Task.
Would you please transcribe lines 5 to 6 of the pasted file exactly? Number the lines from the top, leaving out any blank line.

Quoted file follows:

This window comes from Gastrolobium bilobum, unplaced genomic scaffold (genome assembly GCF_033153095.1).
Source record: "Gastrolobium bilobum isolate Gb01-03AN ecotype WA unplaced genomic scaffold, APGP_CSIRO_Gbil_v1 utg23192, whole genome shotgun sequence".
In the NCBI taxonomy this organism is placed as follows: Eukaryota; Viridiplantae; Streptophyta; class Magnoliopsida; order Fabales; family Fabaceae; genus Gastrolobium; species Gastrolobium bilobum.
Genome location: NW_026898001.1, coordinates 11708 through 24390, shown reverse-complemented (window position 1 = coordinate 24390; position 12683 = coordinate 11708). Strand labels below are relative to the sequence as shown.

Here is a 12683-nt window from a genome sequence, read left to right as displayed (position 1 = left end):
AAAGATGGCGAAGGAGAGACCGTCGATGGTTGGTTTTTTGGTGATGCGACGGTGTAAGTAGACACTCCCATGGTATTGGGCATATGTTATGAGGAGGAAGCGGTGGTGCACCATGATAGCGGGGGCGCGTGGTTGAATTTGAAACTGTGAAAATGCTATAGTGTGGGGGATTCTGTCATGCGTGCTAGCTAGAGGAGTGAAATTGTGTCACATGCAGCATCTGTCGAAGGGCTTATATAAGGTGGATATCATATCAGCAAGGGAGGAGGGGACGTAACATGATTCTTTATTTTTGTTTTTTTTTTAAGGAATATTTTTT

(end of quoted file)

Here is a 12683-nt window from a genome sequence, read left to right as displayed (position 1 = left end):
AAAGATGGCGAAGGAGAGACCGTCGATGGTTGGTTTTTTGGTGATGCGACGGTGTAAGTAGACACTCCCATGGTATTGGGCATATGTTATGAGGAGGAAGCGGTGGTGCACCATGATAGCGGGGGCGCGTGGTTGAATTTGAAACTGTGAAAATGCTATAGTGTGGGGGATTCTGTCATGCGTGCTAGCTAGAGGAGTGAAATTGTGTCACATGCAGCATCTGTCGAAGGGCTTATATAAGGTGGATATCATATCAGCAAGGGAGGAGGGGACGTAACATGATTCTTTATTTTTGTTTTTTTTTTAAGGAATATTTTTT